To really put the lens through its paces, I left the aperture at f/1.8, set the camera to AF-C, and followed the models as they biked towards me. While there were some misses and I suspect the bottleneck was the camera body itself, most shots were spot on. For a lens with such a narrow depth of field, this was a real stress test.
I suspect for the majority of photographers, the Batis 85mm will be used in daylight or in-studio. For some, it will be used for indoor events such as lit concerts or maybe some indoor sporting events. I can certainly imagine some photographers using the Batis 85mm for night portraits lit by the skyline. In any of those scenarios, you can rely on the Batis for fast, accurate, and silent autofocus.
Value for Money
The Zeiss Batis 85mm f/1.8 Sonnar is listed at $1,199. The biggest question for many will be, is it worth the price? Yes, you can get a EF 85mm f/1.8 with an adapter for significantly less than that but you will not come close this Zeiss’s level of finish, execution, or quality. You can mod a Honda Accord all you want but it won’t turn into a base level BMW 3 series.
But it’s really different strokes for different folks. If budget is an issue, there is nothing wrong with an adapted EF 85mm on your A7 series camera. I’m sure you’ll be happy with the focal length, its abilities as a portrait lens, and its bokeh. Honda Accords are great cars.
If you have a little bit more money to spend, you can definitely appreciate what makes it undeniably a Zeiss lens. You will be greeted with a clearly legible and next generation OLED screen. Its the plastic materials are so rich that you will mistake it for metal construction. And most importantly, you will fully understand just what I mean by Zeiss pop the first time you load your photographs into Lightroom and look at it on you computer. It’s something that Canon lenses simply does not have and cannot do. Life is short, maybe it is time to move up to your BMW?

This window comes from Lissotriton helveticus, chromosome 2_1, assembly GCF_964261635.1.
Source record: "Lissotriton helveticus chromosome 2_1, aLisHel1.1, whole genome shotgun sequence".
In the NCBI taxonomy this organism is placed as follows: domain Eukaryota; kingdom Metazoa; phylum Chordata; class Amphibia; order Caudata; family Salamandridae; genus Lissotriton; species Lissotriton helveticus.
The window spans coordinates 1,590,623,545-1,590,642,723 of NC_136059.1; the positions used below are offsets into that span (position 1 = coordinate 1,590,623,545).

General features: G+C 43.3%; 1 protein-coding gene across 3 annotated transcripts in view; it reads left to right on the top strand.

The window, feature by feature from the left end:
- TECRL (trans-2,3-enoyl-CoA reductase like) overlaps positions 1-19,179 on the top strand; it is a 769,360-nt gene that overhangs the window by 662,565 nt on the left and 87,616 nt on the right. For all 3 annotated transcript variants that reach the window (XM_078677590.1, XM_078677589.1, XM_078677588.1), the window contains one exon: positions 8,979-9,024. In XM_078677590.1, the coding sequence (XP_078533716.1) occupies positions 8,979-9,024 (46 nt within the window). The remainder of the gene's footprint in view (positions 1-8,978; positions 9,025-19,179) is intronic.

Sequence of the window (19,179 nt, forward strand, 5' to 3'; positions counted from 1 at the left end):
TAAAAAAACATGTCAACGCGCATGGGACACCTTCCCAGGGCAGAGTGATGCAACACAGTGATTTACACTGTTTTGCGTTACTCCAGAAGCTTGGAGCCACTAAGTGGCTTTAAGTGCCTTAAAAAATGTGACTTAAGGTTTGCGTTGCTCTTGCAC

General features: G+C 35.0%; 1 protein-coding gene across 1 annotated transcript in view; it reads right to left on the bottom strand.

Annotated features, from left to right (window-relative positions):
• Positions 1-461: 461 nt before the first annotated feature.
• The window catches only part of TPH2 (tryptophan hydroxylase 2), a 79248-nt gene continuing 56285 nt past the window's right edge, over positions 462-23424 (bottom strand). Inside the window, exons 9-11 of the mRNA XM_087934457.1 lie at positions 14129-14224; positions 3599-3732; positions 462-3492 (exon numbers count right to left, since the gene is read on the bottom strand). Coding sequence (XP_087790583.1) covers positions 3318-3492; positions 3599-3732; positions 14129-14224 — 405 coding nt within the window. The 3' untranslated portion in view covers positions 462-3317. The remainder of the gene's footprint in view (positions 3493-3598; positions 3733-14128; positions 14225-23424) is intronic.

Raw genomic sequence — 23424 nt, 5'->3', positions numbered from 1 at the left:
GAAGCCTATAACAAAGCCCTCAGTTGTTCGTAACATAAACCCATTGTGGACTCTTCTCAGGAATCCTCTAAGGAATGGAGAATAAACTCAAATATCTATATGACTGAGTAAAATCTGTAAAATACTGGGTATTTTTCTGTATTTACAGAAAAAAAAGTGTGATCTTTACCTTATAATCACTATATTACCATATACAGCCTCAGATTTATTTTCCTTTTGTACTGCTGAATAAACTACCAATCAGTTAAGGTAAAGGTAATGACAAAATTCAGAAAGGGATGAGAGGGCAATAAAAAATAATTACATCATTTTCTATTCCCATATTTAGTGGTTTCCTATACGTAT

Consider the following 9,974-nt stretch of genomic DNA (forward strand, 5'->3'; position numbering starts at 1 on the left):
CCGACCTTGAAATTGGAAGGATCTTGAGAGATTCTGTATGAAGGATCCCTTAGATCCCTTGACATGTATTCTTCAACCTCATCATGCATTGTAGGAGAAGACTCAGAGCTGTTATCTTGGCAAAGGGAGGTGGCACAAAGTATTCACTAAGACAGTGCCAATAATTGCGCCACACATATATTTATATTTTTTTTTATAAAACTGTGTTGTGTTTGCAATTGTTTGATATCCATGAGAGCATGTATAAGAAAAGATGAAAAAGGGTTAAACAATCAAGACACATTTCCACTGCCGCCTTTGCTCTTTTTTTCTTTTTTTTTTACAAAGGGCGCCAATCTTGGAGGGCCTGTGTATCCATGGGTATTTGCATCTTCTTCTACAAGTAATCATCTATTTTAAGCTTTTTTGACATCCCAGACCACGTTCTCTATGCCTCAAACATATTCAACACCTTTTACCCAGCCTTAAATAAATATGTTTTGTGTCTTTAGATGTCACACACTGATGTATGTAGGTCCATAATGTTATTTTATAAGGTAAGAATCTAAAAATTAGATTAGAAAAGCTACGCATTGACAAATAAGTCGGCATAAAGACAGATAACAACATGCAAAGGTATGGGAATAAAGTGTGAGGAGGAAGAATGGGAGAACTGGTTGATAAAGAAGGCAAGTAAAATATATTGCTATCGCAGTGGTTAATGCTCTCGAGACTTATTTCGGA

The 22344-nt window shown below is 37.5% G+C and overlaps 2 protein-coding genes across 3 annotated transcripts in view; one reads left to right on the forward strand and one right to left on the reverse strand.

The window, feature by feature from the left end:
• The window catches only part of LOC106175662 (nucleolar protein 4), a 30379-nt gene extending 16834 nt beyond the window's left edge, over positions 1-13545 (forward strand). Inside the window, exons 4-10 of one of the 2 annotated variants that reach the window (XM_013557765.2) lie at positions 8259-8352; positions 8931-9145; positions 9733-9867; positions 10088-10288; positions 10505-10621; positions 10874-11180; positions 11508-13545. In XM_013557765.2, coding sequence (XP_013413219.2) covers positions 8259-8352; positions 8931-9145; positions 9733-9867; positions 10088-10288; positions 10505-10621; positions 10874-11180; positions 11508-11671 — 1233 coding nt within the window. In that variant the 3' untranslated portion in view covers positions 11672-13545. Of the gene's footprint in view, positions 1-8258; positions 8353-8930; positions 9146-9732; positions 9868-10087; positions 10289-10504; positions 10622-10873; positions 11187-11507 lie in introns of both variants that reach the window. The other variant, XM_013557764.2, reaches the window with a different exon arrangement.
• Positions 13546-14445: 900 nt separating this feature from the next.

So like Who’s Line is it Anyway?, the points don’t matter. I’m not going to rate the lens on a 1-5 scale or give you an exact percentage like that of DxO Labs. A million points to Colin Mochrie though, always. As always, I’ll conclude by asking the question, “Would I buy this lens would my own hard earned money?”
Yes. Yes I would, and am going to, buy this lens with my own money, not because it excels at any one thing, but because it is flawless in so many. Do I wish it was a little cheaper or it had a slightly larger aperture? Maybe, but I wouldn’t want to sacrifice quality or handling for either of those things. In its own way, this Batis 85mm is perfect.
In the very near future, we will compare this Batis 85mm f/1.8 to the venerable king of mirrorless lenses, the Zeiss/Sony 55mm f/1.8 and see how it stakes up. Stay tunes.